OnGuard is a very flexable module and I would recomend to work with the local SE or partner on setting it up.
We are constantly releasing new How-To documents and I will post a notice here when its avaible.
You have the option to have the persistent client auto remediate without moving the client to a remediation role, or you can bounce or apply a role or DACL to the client and force the user to a captive portal to inform them to self remediate.
When a client is healthy
In my lab I have a sample posture to look for notepad.exe and if the agent finds the program running it will close the program and post a notification to the agent without moving the client to a different role. Again its very flexible so its comes down to what you would like to do. That's why its important to work with a local SE until a current document is posted.
i think this applies somewhat for the wired side if it isn't aruba:
i build something similar and did use seperate vlans for healthy and unhealthy clients, the client can show a message and you do need it to do health checking, without your choices are limited.
Most end up using domain policy to just force the client down. There are many examples of Domain policy to install applications.
The general Idea is that the computer will do a Machine Auth that will get a DACL for the quarantine network that has access to the basics (DNS,ICMP, CPPM and normally AV server and AD);
Domain policy pushes onguard to the machine when it refreshes the domain policy.When a user logs in the get [Machine Auth][User Auth] and Unknown role which can be another DACL
Onguard then runs and bounces the clients NIC
User comes in again with the above but healthy and gets the full DACL.
Your DACL's have to be exact or the cisco switch will not accept it. Meaning, no conflicting rules, not leading or trailing spaces.
(a conflicting rule would be something like allow UDP any any and another rule that says allow DNS any any, since DNS is UDP 53 cisco treats it as conflicting rules; at least it did on the build I was using);
Since I am not allowed to disclose client information, I can say there are several VERY large companies that are using onGuard with cisco, one specifically using DACL's.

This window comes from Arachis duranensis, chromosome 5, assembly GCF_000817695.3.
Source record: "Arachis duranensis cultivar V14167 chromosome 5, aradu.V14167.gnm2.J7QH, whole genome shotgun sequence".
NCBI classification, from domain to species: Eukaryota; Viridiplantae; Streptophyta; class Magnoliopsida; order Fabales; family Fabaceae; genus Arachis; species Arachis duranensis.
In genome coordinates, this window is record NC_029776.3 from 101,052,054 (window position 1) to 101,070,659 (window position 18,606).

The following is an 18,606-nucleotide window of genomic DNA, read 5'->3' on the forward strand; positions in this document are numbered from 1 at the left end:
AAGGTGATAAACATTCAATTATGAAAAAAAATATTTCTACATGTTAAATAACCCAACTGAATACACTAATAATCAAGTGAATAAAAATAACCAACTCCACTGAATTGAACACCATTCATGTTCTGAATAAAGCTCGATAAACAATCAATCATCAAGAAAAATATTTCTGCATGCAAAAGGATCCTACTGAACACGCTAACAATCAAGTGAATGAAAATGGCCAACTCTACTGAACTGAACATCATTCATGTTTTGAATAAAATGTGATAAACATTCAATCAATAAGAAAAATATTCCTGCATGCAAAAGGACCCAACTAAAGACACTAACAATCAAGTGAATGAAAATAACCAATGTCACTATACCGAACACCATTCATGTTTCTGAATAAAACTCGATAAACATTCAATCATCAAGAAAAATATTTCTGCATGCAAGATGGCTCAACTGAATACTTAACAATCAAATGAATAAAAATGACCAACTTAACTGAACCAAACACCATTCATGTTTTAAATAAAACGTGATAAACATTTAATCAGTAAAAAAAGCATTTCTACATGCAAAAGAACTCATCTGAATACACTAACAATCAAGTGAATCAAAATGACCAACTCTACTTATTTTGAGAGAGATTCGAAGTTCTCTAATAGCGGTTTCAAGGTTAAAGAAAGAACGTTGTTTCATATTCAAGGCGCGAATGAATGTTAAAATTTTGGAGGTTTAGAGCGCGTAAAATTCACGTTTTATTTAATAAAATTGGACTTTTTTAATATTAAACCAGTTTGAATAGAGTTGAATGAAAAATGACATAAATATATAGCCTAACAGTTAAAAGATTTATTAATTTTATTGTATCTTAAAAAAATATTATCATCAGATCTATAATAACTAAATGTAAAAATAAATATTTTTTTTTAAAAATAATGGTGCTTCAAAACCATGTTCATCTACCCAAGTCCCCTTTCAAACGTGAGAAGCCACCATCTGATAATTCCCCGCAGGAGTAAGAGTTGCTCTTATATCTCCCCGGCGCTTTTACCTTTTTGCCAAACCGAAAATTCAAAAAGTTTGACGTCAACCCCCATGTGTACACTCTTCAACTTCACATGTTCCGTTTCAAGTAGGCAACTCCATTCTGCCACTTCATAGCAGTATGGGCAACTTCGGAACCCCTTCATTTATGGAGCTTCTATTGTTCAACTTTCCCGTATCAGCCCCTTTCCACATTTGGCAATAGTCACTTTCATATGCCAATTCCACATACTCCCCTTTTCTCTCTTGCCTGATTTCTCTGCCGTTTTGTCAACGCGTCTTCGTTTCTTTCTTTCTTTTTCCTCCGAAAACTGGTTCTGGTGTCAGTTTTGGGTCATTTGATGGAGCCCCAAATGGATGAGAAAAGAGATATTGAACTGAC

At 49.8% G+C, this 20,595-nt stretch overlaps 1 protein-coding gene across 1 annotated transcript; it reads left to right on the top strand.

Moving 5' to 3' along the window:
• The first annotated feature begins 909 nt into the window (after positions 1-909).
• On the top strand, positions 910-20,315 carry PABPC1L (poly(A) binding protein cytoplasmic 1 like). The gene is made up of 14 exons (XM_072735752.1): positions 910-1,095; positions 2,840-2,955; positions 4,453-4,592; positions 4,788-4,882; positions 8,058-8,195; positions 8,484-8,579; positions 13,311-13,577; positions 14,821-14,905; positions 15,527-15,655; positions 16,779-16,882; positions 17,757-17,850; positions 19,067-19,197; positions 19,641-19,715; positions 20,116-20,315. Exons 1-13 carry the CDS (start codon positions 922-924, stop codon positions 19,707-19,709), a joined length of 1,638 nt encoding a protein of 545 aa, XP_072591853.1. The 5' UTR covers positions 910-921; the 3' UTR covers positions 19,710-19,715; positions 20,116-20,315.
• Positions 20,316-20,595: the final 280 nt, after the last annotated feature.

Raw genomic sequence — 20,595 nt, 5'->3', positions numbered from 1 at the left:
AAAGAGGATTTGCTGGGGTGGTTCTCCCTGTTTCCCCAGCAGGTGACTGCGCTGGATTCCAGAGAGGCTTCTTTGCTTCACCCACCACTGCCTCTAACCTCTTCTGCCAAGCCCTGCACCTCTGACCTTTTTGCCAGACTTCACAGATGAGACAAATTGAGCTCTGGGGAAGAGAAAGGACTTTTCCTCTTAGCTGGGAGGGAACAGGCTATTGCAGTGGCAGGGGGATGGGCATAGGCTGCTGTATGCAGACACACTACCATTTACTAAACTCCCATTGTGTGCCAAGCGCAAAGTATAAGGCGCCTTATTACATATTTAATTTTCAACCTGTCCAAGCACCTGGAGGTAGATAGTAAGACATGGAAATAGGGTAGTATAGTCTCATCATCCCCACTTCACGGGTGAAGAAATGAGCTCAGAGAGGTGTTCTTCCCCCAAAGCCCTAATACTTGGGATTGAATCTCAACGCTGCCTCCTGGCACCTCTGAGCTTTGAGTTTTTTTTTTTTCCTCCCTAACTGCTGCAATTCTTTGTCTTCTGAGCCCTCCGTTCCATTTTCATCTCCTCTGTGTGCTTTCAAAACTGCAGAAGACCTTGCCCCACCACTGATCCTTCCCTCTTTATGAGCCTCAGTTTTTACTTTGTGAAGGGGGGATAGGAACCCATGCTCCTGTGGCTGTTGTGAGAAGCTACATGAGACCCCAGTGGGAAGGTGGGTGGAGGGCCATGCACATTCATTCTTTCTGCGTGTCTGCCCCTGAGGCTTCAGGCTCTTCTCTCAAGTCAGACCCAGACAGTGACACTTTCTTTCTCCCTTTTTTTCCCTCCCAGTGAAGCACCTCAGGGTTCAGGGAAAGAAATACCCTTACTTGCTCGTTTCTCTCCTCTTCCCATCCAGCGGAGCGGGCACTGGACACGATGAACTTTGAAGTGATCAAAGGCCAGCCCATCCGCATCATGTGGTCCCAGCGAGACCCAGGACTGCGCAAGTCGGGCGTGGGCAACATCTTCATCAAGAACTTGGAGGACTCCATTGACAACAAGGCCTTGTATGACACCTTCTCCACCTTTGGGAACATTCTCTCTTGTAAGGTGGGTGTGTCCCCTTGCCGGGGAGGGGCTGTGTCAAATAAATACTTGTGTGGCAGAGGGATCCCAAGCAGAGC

Let me know if you have any other questions.
Using webauth on switches unfortunitly has not been very sucsessful. This is because most switches require you to make a choice on your auth methiod based on port. So you can either have MAB or 802.1x or MAB with 802.1x or Webauth.
Not Webauth + Something else. So because of this people tend to stay away as port function in the network is more dynamic.
After all who wants to open a support ticket with the network team because the printer moved from 1 cube to another.
Personal devices are normally limited to just wireless. This way you can use onboarding and multiple captive portals to get them from place to place. Hardwried becomes a challenge because captive portals at the ethernet level hasnt really taken off;
I know that our switches have been doing it for a while, but that is because we rely on a 'role' based authenication model where others do port based.
So we can have a captive portal per role and COA your role at will.
With cisco you can COA the DACL, but because the captive portal stuff is port based, you cant COA the configuration of the port.
You might be able to do some sort of telnet enforcement; Where you change the running config based on a telnet enforcement profile; But i have never tested nor attempted this, so i dont know if its possible. Even then, seems like a lot of problems that can happen with timeouts.
This might be one of those situations where its best to limit to wireless only.
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